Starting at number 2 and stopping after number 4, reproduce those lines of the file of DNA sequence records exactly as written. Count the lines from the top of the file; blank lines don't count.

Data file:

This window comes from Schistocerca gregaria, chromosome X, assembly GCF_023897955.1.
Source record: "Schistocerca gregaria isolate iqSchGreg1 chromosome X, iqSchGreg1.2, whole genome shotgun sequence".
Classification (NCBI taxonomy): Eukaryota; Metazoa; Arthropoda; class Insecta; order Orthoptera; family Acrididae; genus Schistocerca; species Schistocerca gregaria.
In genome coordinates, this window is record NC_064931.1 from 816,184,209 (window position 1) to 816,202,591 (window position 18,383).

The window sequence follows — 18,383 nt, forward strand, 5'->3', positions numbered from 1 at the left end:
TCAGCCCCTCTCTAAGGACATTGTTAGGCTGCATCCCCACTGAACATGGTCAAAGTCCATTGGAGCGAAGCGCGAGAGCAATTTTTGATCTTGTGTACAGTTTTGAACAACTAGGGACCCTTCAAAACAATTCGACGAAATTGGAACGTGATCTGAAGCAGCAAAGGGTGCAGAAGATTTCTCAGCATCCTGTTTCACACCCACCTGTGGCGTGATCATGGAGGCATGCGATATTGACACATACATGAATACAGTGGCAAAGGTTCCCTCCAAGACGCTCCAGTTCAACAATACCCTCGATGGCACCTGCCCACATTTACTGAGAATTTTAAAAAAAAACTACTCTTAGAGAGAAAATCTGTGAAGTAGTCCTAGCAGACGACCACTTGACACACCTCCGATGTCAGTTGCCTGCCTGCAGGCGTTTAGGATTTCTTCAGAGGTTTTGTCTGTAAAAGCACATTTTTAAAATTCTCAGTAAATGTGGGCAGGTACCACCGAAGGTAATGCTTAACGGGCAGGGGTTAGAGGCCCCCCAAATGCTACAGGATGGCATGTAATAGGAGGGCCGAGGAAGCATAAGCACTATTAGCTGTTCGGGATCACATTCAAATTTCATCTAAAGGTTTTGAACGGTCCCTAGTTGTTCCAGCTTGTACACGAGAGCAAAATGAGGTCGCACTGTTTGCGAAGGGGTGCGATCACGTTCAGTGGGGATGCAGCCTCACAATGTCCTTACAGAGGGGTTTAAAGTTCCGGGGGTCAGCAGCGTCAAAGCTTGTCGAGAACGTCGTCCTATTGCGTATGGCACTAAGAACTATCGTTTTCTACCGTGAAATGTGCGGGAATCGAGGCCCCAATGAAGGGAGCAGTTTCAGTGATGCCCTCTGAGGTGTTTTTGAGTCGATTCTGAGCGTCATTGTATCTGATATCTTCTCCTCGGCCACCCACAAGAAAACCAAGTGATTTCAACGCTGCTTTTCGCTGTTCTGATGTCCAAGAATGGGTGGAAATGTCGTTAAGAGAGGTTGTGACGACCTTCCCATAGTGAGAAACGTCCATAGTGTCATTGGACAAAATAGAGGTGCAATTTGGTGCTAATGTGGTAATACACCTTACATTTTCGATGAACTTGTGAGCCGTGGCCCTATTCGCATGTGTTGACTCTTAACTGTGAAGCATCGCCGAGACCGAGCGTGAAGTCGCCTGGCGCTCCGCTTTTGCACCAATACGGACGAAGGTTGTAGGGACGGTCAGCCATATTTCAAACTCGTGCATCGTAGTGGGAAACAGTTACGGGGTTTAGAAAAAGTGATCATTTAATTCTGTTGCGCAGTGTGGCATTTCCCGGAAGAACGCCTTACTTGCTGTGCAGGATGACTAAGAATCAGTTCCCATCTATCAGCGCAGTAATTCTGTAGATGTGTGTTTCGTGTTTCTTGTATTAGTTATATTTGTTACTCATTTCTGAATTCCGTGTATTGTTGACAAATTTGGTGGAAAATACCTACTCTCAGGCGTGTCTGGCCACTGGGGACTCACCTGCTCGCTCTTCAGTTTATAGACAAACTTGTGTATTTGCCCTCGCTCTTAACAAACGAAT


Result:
Source record: "Schistocerca gregaria isolate iqSchGreg1 chromosome X, iqSchGreg1.2, whole genome shotgun sequence".
Classification (NCBI taxonomy): Eukaryota; Metazoa; Arthropoda; class Insecta; order Orthoptera; family Acrididae; genus Schistocerca; species Schistocerca gregaria.
In genome coordinates, this window is record NC_064931.1 from 816,184,209 (window position 1) to 816,202,591 (window position 18,383).